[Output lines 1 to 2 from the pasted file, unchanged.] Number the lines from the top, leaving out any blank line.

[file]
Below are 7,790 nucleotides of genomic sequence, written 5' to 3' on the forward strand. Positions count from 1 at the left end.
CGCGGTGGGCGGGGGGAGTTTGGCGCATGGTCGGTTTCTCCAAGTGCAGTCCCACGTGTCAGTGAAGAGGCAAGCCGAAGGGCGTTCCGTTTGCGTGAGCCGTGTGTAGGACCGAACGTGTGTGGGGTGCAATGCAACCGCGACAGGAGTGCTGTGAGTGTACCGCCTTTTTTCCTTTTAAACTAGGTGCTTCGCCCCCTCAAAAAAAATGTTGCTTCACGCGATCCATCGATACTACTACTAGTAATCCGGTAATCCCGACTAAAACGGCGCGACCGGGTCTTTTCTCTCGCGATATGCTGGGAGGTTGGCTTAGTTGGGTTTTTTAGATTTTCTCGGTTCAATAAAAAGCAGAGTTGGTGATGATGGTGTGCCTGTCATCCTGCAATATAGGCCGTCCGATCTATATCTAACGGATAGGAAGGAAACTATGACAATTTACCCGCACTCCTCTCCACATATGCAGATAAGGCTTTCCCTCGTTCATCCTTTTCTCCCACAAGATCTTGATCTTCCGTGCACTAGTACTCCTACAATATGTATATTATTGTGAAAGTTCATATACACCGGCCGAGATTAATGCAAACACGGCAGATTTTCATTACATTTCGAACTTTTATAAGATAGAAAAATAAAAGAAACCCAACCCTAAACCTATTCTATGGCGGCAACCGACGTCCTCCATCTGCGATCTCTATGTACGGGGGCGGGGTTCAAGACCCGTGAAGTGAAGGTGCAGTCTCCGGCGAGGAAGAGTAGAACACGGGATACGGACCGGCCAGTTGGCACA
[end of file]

Below are 7,790 nucleotides of genomic sequence, written 5' to 3' on the forward strand. Positions count from 1 at the left end.
CGCGGTGGGCGGGGGGAGTTTGGCGCATGGTCGGTTTCTCCAAGTGCAGTCCCACGTGTCAGTGAAGAGGCAAGCCGAAGGGCGTTCCGTTTGCGTGAGCCGTGTGTAGGACCGAACGTGTGTGGGGTGCAATGCAACCGCGACAGGAGTGCTGTGAGTGTACCGCCTTTTTTCCTTTTAAACTAGGTGCTTCGCCCCCTCAAAAAAAATGTTGCTTCACGCGATCCATCGATACTACTACTAGTAATCCGGTAATCCCGACTAAAACGGCGCGACCGGGTCTTTTCTCTCGCGATATGCTGGGAGGTTGGCTTAGTTGGGTTTTTTAGATTTTCTCGGTTCAATAAAAAGCAGAGTTGGTGATGATGGTGTGCCTGTCATCCTGCAATATAGGCCGTCCGATCTATATCTAACGGATAGGAAGGAAACTATGACAATTTACCCGCACTCCTCTCCACATATGCAGATAAGGCTTTCCCTCGTTCATCCTTTTCTCCCACAAGATCTTGATCTTCCGTGCACTAGTACTCCTACAATATGTATATTATTGTGAAAGTTCATATACACCGGCCGAGATTAATGCAAACACGGCAGATTTTCATTACATTTCGAACTTTTATAAGATAGAAAAATAAAAGAAACCCAACCCTAAACCTATTCTATGGCGGCAACCGACGTCCTCCATCTGCGATCTCTATGTACGGGGGCGGGGTTCAAGACCCGTGAAGTGAAGGTGCAGTCTCCGGCGAGGAAGAGTAGAACACGGGATACGGACCGGCCAGTTGGCACA